Beijing Municipality has begun introducing a new "hukou", or residency policy which makes it easier for rural workers in China's capital to become registered urban residents.
According to the policy, children born to rural mothers in the Chinese capital after Jan. 1, 2003 can now be registered as urban residents.
The policy also applies to all rural students in the city's higher vocational schools, such as technical secondary schools and other specialized training schools.
The "hukou", or residency certificate, is a form of identification used in all Chinese cities to control population flows. In the past, a person born into a rural family would have their rural identity recorded on their "hukou" and would probably be destined for a farming life.
The new policy is being introduced in the Beijing districts of Haidian, Fangshan and Daxing, and is due to go city-wide on April 1, according to Ma Zhenchuan, Director of the Beijing Public Security Bureau.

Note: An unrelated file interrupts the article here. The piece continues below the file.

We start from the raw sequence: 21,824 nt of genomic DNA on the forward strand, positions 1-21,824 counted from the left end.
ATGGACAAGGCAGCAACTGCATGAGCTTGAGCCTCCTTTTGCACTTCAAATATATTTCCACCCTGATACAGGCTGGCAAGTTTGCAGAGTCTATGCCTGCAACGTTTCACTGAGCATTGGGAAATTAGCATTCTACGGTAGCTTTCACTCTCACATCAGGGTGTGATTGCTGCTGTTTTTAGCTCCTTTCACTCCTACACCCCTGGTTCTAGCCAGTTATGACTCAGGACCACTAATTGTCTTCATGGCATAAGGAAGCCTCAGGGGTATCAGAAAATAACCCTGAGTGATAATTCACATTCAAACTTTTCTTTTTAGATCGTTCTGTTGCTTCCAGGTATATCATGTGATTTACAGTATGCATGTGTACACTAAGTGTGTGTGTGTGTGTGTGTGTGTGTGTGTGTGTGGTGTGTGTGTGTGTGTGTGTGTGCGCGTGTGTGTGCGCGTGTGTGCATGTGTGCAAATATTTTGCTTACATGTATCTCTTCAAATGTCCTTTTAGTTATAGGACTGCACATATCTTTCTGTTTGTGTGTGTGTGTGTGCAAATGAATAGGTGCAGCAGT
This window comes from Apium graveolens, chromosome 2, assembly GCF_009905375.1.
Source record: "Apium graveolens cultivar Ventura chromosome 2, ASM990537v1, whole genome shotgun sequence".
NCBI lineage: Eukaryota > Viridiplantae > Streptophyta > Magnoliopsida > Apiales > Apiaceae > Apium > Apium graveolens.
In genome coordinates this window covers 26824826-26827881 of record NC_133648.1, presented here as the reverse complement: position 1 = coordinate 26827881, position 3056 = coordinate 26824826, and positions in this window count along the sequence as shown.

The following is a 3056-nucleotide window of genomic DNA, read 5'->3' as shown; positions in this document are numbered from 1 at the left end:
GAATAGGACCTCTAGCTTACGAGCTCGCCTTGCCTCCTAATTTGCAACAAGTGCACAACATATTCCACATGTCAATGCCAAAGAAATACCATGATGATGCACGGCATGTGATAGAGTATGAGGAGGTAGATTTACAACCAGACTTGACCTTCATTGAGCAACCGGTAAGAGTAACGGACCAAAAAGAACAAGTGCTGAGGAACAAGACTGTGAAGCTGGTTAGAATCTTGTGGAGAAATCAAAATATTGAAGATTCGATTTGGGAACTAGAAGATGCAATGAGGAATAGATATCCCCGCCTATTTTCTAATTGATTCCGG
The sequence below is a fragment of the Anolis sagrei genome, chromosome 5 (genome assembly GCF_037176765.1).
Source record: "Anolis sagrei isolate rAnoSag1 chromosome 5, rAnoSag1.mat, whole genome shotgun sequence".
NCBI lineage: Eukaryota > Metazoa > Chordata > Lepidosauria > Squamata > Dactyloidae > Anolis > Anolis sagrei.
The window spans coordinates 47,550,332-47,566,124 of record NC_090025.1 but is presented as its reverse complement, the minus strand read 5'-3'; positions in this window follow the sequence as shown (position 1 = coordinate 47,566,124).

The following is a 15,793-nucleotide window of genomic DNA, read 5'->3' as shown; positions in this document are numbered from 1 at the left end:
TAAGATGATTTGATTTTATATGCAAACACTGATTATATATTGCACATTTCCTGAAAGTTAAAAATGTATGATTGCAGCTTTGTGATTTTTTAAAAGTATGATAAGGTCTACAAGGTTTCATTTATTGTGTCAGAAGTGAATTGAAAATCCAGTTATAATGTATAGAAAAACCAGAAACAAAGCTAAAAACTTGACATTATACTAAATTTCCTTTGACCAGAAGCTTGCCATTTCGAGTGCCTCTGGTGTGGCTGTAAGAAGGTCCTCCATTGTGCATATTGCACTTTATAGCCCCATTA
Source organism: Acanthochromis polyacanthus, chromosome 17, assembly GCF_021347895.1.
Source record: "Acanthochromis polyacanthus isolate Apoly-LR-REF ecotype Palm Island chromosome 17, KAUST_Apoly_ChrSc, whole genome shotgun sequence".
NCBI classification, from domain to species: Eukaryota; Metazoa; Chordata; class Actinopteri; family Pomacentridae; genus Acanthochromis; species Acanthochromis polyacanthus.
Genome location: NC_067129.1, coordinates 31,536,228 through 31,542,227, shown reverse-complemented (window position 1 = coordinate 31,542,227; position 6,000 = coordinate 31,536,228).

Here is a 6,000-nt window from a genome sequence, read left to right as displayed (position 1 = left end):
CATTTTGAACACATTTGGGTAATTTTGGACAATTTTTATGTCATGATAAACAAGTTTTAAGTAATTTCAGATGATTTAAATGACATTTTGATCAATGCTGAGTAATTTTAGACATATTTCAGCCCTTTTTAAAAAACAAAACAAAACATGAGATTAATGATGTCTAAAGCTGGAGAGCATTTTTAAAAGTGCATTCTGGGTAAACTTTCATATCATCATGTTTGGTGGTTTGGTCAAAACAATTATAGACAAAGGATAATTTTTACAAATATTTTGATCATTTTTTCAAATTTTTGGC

Beijing introduced an earlier "hukou" policy at the beginning of this year, which allows rural residents in the city's 14 satellite towns and 33 outlying zones to have urban residential registration.
The city has sped up its urbanization drive since the 16th Party Congress held last November, which set the goal of reducing the economic and social gaps between urban and rural Chinese.
Beijing had registered 33,000 rural farmers as urban residents and employed 36,000 suburban labor workers by the end of 2001, bringing 7 billion yuan (US$854 million) in investment to the city, according to city government figures.
(Xinhua News Agency February 24, 2003)